At the same time, the coalition needs to begin to pilot the most promising strategies and capabilities, such as consequence-based engineering, or “protection by design,” and then “test” those capabilities to create the most meaningful increases in security and to enrich partnerships. It also need to promote research and innovation on the right challenges, experiment and push the envelope, and fail fast, but on the most important priorities. This approach helps build institutional muscle memory so that responses to actual attacks are quick and effective.
In addition, the cybersecurity industry must reconsider its job roles and structures. This will involve creating an environment in which professionals in IT, OT, and physical security regularly collaborate and rotate job assignments in recognition that the design of critical infrastructure solutions cannot separate these professions.
Ambitions to take on this problem have been paralyzed by the scope and scale of the critical infrastructure security challenge – until now. The reasons are twofold: First, it’s difficult to decide where to start or to even know what “finished” looks like. Second, no one person or organization owns the problem – critical infrastructures are primarily owned and operated by diverse public and private sector organizations. However, as networks and cyber systems begin to interconnect and to cross traditional boundaries, there is a growing urgency to figure out how to protect critical infrastructures and resources.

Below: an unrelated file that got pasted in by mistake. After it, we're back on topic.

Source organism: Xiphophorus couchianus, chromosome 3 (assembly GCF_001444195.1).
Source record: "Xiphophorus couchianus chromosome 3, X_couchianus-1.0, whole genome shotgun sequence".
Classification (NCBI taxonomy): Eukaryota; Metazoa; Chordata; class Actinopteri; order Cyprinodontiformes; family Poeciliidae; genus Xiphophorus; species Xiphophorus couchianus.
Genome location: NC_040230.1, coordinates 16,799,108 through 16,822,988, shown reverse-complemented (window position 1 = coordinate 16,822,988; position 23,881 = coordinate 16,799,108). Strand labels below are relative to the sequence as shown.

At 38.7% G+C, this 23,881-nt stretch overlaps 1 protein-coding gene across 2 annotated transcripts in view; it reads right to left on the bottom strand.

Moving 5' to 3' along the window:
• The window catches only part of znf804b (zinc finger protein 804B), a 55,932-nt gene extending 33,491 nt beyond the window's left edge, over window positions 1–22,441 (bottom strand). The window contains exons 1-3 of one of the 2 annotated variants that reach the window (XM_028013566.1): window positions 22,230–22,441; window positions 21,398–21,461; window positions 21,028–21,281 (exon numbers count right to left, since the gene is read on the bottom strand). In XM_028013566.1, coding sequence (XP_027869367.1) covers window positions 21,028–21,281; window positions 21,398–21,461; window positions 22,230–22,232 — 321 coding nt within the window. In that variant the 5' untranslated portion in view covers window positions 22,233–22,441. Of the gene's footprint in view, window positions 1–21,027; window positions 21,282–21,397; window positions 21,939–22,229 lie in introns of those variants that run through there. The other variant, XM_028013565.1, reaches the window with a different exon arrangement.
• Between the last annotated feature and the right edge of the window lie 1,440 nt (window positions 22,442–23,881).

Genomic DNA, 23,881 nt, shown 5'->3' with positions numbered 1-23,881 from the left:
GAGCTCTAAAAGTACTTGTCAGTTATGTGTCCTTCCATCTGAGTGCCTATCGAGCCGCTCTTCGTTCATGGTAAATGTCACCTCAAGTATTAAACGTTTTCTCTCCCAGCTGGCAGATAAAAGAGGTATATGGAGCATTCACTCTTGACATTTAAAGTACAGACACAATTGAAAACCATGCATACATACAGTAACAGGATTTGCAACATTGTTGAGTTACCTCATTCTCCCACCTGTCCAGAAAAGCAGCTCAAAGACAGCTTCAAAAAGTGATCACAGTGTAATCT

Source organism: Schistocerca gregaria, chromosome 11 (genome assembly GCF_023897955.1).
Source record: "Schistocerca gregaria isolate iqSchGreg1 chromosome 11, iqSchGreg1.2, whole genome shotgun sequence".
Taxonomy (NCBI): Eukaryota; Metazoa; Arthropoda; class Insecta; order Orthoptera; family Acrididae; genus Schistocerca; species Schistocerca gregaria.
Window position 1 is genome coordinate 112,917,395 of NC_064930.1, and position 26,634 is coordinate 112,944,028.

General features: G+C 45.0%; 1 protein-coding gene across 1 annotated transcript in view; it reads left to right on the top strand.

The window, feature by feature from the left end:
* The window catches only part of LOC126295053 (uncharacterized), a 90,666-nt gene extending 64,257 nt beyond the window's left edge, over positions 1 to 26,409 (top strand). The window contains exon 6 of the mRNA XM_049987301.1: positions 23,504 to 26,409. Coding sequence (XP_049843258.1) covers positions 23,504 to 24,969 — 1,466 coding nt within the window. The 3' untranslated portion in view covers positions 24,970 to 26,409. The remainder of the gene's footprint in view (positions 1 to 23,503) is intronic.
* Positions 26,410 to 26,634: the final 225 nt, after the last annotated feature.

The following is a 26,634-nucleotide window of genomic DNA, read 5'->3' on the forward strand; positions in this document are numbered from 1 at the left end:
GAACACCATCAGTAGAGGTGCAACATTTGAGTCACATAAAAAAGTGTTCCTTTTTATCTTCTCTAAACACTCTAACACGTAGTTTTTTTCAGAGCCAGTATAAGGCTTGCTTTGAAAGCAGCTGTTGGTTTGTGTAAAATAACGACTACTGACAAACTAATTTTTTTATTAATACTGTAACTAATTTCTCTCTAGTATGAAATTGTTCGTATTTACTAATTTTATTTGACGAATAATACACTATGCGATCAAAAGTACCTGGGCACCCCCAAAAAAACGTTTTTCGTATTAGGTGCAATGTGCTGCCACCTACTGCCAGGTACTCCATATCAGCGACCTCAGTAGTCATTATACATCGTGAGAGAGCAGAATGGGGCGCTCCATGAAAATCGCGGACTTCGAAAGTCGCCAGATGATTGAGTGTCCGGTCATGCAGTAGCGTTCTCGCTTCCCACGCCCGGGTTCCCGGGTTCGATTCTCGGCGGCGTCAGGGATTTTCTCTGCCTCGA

Of course, initiatives like this don’t happen overnight. But the complexity and scope of the problem must not prevent us from moving forward. Critical infrastructure must be protected to ensure ongoing economic competitiveness as well as the larger goals of public safety and national security. Failure to act leaves many roads open to cybercriminals that lead right to the heart of our nation’s foundational structure. It is critically important that we move forward now to break this historical impasse and protect our common ideals of ensuring and maintaining our economic competitiveness, maintaining national security, preserving privacy and civil liberties, and guaranteeing public safety.
The original article was published in CSO and can be found here.